Share on Facebook
Share on Twitter
E-mail this article
Print this Article

The Calvert County Board of County Commissioners unanimously approved a 22-page packet consisting of a detailed list of county transportation projects, including the Gov. Thomas Johnson Memorial Bridge replacement, for the upcoming year.

Each year, the commissioners send a letter to the Secretary of the Maryland Department of Transportation, outlining the county’s transportation priorities. The report was presented by the Department of Community Planning and Building to the commissioners at their work session Tuesday, regarding the upcoming transportation projects and funding necessary for the year ahead.

“In the past, it’s been an effort of futility,” Patricia Haddon, principal planner for the department of community planning and building, said. “Last year, for the first time, [the state] gave us significant funding toward our top priority, which was good news,” Haddon said regarding the $15 million the department received for the planning and design of the Gov. Thomas Johnson Memorial Bridge and Route 4 expansion.

The bridge remains the department’s main priority. The county claims it is a project critical to national homeland security as well as safety because it serves a large nuclear power generating facility, a regional natural gas transport facility and a major U.S. Naval base, according to documents from the department. Documents also state that the bridge serves more than 30,000 vehicles per day, with an estimated increase to 35,200 by 2030, far in excess of the bridge’s current two-lane capacity.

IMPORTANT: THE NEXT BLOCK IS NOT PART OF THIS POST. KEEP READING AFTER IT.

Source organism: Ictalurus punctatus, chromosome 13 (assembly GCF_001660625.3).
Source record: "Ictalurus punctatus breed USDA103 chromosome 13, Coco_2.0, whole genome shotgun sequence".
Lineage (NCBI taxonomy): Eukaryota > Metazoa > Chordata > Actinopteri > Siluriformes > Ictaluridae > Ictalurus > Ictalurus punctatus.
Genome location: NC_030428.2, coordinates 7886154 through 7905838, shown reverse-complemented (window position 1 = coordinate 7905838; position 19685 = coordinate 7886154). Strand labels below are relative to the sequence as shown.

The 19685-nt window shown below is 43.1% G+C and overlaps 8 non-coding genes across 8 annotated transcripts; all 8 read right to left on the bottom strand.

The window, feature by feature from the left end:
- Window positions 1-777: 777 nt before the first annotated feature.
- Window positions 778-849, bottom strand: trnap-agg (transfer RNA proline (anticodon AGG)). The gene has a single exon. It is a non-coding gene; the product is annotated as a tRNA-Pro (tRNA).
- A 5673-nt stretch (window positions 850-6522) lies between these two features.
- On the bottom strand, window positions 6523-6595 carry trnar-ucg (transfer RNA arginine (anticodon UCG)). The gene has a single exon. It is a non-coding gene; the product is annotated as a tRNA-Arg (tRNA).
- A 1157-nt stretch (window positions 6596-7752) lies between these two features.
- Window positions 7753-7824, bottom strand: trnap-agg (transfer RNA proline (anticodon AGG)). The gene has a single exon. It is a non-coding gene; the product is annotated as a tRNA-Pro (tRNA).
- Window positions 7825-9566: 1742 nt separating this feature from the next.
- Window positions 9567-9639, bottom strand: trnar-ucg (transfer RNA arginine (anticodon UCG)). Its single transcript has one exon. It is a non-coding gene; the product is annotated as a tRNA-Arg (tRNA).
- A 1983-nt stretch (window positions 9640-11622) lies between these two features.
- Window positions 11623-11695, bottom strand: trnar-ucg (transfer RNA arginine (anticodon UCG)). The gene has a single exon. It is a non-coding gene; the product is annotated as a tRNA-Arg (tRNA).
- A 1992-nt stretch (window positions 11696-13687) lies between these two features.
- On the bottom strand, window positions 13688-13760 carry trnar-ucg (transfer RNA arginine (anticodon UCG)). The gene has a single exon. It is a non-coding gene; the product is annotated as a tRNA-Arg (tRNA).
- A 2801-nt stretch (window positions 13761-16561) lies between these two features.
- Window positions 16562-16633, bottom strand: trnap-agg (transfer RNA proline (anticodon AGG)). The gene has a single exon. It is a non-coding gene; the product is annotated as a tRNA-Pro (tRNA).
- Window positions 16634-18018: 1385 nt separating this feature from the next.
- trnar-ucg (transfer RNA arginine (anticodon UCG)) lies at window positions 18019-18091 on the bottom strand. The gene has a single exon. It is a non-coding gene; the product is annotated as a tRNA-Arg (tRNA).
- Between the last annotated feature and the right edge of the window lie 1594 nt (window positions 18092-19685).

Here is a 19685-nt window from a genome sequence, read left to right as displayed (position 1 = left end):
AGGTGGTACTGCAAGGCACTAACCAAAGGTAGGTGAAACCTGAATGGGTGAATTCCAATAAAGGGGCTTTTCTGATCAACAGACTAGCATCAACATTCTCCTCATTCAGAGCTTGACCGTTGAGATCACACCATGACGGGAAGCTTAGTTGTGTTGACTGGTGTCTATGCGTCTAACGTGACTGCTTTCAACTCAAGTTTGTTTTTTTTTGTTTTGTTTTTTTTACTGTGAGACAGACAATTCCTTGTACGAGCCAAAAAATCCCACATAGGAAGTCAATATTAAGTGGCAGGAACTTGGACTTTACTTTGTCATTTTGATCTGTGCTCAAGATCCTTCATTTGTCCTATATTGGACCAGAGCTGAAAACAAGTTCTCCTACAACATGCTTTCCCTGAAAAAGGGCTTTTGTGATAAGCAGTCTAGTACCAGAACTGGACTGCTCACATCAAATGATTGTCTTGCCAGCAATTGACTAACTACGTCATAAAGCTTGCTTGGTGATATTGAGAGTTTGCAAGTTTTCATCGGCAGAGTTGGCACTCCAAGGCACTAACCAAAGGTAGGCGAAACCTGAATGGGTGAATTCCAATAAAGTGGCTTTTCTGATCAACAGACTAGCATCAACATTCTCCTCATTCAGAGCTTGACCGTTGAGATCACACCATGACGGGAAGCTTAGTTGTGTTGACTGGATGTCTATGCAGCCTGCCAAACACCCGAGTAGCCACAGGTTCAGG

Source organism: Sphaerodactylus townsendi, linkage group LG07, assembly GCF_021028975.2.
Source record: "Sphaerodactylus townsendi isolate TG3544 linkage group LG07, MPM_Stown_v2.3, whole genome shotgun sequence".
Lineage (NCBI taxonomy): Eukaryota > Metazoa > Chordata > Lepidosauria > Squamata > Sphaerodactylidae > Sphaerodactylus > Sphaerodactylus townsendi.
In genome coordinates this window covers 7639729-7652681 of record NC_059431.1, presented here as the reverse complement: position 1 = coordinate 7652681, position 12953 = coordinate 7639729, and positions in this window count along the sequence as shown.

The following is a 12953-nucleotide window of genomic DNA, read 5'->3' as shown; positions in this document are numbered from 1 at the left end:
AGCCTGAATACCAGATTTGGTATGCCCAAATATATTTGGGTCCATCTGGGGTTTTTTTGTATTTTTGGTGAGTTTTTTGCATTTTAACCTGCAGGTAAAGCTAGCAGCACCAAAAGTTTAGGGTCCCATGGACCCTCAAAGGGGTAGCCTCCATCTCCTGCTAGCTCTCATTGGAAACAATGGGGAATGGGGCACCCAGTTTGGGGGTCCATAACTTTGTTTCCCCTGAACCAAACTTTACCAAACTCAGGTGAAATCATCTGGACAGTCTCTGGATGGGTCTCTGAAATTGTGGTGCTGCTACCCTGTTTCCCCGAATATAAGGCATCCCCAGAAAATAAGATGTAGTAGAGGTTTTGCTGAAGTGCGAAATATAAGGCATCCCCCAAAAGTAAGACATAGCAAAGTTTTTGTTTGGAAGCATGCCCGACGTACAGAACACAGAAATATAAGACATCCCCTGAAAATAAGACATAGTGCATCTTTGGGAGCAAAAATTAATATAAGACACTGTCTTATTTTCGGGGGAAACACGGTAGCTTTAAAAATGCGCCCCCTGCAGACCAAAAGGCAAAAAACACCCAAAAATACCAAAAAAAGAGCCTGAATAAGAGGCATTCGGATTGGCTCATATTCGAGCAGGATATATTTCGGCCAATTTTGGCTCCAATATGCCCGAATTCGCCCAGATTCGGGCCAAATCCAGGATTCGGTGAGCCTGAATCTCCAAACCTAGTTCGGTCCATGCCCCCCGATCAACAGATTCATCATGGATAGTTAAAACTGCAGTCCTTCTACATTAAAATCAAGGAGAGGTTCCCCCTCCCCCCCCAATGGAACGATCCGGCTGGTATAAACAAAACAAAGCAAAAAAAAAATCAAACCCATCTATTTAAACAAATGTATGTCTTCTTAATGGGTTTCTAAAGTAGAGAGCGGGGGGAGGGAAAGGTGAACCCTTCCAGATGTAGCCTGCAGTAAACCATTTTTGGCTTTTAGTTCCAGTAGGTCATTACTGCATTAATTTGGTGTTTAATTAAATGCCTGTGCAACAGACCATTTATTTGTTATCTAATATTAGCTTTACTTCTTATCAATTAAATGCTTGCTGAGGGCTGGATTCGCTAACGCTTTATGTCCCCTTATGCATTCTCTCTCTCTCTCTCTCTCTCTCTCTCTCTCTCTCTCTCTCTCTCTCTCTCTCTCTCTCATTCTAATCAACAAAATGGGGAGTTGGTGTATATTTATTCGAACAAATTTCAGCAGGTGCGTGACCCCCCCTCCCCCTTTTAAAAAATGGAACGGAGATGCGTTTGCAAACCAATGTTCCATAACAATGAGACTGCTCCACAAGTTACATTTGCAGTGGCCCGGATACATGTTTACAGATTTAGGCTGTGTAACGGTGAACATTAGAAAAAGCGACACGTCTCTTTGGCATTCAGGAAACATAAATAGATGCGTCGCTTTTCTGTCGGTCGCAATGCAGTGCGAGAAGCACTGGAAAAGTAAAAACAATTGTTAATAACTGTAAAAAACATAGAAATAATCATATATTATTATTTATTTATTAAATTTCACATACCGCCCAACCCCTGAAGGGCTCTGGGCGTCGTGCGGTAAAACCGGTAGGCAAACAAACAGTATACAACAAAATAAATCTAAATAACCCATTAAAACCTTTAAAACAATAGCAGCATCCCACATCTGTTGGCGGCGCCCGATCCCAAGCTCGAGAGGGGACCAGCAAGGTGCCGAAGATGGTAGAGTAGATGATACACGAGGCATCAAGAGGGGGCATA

The department’s second priority is widening a portion of Route 2/4 between the southern end of Route 765 in Prince Frederick at Industry Lane to north of Auto Drive. This project, documents state, will widen the route to six lanes with access control and turning movement restrictions and an underpass. The department placed this project as the second priority because it is the only north/south arterial highway in the county and serves more than 50,000 vehicles per day.

“Our ability to evacuate or respond in the event of emergencies will be seriously compromised if planned upgrades to this highway are not expedited,” the commissioners’ letter to MDOT states. “Taking the road to six lanes has long been a goal of both the State as well as the County.”

Another planned capital project involves raising Route 261 in North Beach from Ninth Street to the Anne Arundel County line to a level above the floodplain, to prevent coastal and stormwater flooding, which cuts off southern Anne Arundel County communities from North Beach and Chesapeake Beach.

In addition, new commuter bus routes to the Suitland Metro and Federal Center are projects the department is hoping to begin.

“For the past decade, commuters as well as the Board of County Commissioners have requested the addition of a dedicated Commuter Bus route to the Suitland Metro and adjoining campuses of the National Maritime Intelligence Center/Office of Naval Intelligence, National Archives, Naval Oceanographic Office and the Census Bureau,” the letter states. “With the expanded parking now available through the completed Prince Frederick Park and Ride, and the anticipated opening of the Dunkirk Park and Ride in late 2014, there is ample commuter parking that could access this service.”

The letter mentions other capital improvement projects, such as the redesign and safety improvements of Route 231 at Route 765 and Route 231 at the Calvert Industrial Park intersections, service expansion to public transit, the Lusby Town Center Streetscape and sidewalks along Main Street to its intersection with Church Street.

“Thanks for the good news,” Commissioner Evan Slaughenhoupt (R) said to the department representatives Tuesday.

“It’s wonderful,” Haddon said. “It’s the first time since I came to work here that I can sit with a smile and say we’re going to get something for this.”